A MATRIMONIAL METAPHOR

_ Dalia Staponkute


You said: “…I thought our relationship’s deep meaning was concealed in the letters... you appeared to be special... it seemed that I was the one-and-only, irreplaceable, eternal one...”(The language of emotion is banal, though, in language, there is nothing more human than banality). Later on you understood that you trust texts more than you do people. A text is immutable; people – the opposite. A person changes while the text remains the same. A letter’s text. A document. A promise. An effect. A fact. A witness. When two people relate through letters, a sort-of third body takes up residence between them – a seducer and a traitor. Letters as go-betweens – letters between. Letters join souls but separate bodies. Letters are a way of life and death, a personal platform, an invisible stage, and essay, an inability to write otherwise, an inability to speak otherwise. Letters can create a person, though saying nothing about him. A magical epistolary genre that influenced the Russian romantic period thoroughly. That heady Russian romanticism. If not for those studies in Russia, there would be no letters, no texts of essay length. There would be only sort of haiku...

Everything in a person’s life is explainable and logical. The longer one spends writing letters, the more one becomes nothing other than a ‘letterer’. One needs to apply the name ‘letterer’ not to those who transport letters, but to those who perform them. A singer sings songs – half are borrowed, half are one’s own. Lyrics, notes, the voice – half are borrowed, half are one’s own. It’s a halfway relation leading to halfway relationships. Distance, at first, is the norm, gradually it becomes the necessity, and, in the end, it is our guarantee of survival.

You said: “…ifnot for the letters, there wouldn’t be an ‘us’…” The soul is capricious. It likes poetic words above all else (the body loathes them). When language is short on poetics, a couple’s intimacy is disturbed; along with its purpose (the body cannot rescue it). For devoted letterers, the body always remains in parentheses, even if it finds itself right next to the recipient. We are together because there were letters. There were letters, this is why we’re halfway together. Because of the letters our actual being in each other’s company has become unusual, and has caused us to be impermeable to each other’s waves.
From early on, letters neutralized our relationship just as earth neutralizes conductors of electricity.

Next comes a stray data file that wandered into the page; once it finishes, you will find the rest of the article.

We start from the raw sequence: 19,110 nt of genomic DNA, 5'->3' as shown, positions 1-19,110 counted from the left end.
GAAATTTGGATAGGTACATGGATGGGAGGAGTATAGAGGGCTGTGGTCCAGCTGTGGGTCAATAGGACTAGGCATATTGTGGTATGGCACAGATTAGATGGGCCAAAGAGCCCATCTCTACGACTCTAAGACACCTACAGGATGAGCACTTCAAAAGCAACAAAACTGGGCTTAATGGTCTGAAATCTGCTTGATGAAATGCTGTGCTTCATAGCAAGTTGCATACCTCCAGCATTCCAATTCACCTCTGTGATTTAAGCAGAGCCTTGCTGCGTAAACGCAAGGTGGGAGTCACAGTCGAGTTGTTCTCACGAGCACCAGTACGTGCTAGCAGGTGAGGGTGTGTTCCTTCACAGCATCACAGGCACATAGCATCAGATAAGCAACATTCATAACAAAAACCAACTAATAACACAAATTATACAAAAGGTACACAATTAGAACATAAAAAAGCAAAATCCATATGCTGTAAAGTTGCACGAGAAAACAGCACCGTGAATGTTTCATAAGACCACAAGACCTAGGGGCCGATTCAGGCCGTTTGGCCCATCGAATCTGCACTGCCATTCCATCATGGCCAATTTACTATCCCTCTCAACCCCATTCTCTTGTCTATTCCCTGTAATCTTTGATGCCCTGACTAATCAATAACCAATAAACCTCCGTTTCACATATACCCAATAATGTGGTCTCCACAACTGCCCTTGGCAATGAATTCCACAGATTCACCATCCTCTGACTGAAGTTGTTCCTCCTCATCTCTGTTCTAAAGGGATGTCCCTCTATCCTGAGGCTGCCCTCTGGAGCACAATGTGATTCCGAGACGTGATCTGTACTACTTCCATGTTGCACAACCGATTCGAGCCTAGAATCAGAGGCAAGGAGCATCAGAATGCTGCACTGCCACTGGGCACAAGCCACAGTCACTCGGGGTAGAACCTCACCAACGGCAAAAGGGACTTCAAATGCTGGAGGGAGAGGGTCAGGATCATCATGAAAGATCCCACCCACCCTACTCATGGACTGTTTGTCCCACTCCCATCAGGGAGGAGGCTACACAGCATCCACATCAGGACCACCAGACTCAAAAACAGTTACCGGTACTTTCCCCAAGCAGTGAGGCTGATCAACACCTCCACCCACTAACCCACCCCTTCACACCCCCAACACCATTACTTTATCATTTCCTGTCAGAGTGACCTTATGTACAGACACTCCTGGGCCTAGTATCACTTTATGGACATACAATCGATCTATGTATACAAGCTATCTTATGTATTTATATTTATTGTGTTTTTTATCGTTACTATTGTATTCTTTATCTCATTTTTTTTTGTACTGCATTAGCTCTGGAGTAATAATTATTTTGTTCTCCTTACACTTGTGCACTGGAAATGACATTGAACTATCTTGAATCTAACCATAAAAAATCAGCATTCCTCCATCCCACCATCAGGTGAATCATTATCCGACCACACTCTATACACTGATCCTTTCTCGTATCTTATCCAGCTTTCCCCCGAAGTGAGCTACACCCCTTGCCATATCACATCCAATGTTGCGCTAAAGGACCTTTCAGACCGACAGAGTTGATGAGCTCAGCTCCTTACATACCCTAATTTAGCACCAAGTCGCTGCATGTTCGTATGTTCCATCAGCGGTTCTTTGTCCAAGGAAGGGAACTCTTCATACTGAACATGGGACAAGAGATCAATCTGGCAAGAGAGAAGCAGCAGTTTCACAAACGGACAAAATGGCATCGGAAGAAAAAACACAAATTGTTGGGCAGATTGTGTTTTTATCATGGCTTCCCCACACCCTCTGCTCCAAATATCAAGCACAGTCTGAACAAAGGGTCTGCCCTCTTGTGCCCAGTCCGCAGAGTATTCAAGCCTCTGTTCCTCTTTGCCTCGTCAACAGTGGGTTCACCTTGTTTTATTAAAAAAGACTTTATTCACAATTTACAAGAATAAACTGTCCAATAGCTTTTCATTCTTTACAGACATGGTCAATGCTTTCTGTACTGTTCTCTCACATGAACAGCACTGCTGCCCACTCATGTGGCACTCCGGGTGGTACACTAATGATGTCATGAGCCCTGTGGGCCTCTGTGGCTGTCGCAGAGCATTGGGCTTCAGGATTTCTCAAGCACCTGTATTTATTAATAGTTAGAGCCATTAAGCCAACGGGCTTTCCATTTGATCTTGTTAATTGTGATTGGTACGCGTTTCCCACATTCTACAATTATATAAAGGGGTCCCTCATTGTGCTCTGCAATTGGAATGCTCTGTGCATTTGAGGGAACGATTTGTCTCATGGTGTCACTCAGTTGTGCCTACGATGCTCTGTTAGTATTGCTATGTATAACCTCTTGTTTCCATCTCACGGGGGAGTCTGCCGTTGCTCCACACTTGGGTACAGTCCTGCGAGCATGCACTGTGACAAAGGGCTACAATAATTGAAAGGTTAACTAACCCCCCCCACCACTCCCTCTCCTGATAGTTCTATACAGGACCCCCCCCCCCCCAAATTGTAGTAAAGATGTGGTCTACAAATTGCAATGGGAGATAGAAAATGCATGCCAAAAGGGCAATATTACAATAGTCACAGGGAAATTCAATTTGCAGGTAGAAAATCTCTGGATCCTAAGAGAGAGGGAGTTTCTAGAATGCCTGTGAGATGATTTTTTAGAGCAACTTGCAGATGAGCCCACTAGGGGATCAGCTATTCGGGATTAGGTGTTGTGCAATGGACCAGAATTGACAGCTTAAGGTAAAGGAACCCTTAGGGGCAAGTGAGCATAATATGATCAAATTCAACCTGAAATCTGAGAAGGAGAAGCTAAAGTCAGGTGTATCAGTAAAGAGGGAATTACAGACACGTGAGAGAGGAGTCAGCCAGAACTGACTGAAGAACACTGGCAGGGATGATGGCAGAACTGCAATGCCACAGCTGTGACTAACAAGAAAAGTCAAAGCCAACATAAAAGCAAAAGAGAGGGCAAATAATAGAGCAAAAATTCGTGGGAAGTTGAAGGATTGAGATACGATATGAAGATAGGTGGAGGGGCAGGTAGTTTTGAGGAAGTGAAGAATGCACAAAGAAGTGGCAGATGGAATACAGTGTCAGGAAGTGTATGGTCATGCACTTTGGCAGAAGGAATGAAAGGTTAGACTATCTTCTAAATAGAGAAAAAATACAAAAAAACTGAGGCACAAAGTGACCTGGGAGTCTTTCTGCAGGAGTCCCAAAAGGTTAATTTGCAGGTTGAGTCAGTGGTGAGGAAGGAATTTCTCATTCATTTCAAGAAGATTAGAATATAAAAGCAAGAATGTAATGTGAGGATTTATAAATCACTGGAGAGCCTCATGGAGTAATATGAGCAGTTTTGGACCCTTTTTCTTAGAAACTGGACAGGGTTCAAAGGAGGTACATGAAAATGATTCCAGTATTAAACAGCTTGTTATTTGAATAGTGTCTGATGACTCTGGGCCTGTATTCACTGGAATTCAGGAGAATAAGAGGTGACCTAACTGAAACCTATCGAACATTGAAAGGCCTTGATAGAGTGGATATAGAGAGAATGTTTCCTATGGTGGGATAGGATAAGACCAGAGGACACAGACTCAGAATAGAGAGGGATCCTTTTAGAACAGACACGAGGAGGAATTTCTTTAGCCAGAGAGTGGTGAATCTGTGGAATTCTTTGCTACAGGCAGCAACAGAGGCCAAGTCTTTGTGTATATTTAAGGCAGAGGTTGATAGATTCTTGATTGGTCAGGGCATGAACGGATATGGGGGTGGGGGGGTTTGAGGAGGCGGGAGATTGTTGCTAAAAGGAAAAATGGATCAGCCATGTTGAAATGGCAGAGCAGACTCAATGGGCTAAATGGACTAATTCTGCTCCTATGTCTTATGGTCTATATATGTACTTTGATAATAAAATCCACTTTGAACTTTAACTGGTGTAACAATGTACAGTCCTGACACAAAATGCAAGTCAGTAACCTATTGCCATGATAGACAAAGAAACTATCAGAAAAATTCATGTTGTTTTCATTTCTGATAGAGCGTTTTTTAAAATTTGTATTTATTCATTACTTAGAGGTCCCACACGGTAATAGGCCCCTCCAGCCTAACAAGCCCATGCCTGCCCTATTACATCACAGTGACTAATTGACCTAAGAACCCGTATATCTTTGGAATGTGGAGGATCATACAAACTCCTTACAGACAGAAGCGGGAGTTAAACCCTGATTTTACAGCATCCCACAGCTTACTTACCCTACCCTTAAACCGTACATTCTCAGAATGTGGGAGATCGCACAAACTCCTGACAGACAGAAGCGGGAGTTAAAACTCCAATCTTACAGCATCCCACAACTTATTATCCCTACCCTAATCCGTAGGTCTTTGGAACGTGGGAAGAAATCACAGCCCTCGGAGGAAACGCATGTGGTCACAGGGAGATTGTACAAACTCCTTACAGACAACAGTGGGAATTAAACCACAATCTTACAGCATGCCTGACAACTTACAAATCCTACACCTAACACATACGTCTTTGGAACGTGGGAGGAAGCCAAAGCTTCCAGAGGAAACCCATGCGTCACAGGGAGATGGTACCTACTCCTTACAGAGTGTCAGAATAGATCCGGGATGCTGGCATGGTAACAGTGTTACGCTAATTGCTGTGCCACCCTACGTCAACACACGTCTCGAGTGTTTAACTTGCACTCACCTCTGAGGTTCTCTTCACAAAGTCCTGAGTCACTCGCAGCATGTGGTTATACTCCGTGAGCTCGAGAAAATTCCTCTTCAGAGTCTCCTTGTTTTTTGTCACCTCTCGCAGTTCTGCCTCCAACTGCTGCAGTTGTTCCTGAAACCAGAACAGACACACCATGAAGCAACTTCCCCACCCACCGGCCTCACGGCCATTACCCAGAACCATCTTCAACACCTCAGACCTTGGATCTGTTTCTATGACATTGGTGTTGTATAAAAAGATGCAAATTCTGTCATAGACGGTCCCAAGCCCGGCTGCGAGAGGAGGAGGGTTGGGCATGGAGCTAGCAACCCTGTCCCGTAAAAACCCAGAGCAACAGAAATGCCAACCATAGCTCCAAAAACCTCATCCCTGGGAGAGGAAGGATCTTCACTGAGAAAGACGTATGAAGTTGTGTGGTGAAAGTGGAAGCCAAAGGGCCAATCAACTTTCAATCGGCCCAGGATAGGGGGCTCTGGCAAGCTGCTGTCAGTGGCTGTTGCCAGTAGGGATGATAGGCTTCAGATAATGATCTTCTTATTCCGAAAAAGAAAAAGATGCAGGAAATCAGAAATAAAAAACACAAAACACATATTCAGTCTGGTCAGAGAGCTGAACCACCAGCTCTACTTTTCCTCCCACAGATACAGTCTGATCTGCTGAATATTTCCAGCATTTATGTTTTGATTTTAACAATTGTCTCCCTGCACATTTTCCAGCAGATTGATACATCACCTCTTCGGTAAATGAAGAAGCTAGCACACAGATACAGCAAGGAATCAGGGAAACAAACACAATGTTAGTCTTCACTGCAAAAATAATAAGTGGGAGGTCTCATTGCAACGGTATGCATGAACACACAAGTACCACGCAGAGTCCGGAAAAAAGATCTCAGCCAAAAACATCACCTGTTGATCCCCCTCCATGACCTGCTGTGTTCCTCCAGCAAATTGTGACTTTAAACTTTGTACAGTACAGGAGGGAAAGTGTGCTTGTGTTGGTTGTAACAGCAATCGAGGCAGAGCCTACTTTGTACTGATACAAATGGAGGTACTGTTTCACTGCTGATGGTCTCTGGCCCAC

We were as long as there were letters, in which we thought through our being together. Letters, especially when abundant, teach us not how to live, but how to ponder life.
There is a certain type of person, who rather than living and acting prefers to mull everything and write it down. Though it’s true – writing is also an action. It’s a halfway action. Just as riding a bicycle is a halfway pondering. A relationship matured in letters is more pondered than tested. If the relationship is crowned by a life together, then life becomes ponderous.
Half one’s own, half another’s. Life transforms into a letter, in which everything is fitted together by selection.

You said: “...I came across your files containing the letters in the PC... you just can’t do without the letters...”And who doesn’t use computers for writing letters these days, doesn’t travel, doesn’t live in mixed marriages and doesn’t speak several languages.
Letters in the PC are contemporary technologies’ production for the past. Production – because letters found in the PC can be duplicated infinitely, copied and saved into files. Letters such as those don’t go anywhere, they pile up and multiply. Production for the past – because letters always move in the direction of the past, regardless of the speed of technological change. Don’t grieve: letters in the PC aren’t really letters. They are texts in the form of letters written in a language you don’t understand. When someone doesn’t understand language, he is like a small child who apprehends the world through forms. Though, not all that is sharp cuts.

Texts written using a computer – whether sent or not – faithfully remain. The monitor quickly takes on your features, and in the end, no one knows better than it does how you truly feel. No one has spoken yet, in as visionary a manner as technology has, about a person’s deep-seated necessity for intimacy.
No one has expressed more clearly than technology the human goal of globalisation and expansion: “let’s be together, it’s just so simple.” We were protagonists of globalization. We were the protagonists of the distance game. When the PC was only knocking at our door, we were whirling in the heat of the game. We ignored borders, played with more than just letters, but with languages, homelands and careers. We chose that which was not ‘mine’, not ‘yours’, but that belonged to third parties. We believed in the magic of no-man’s space.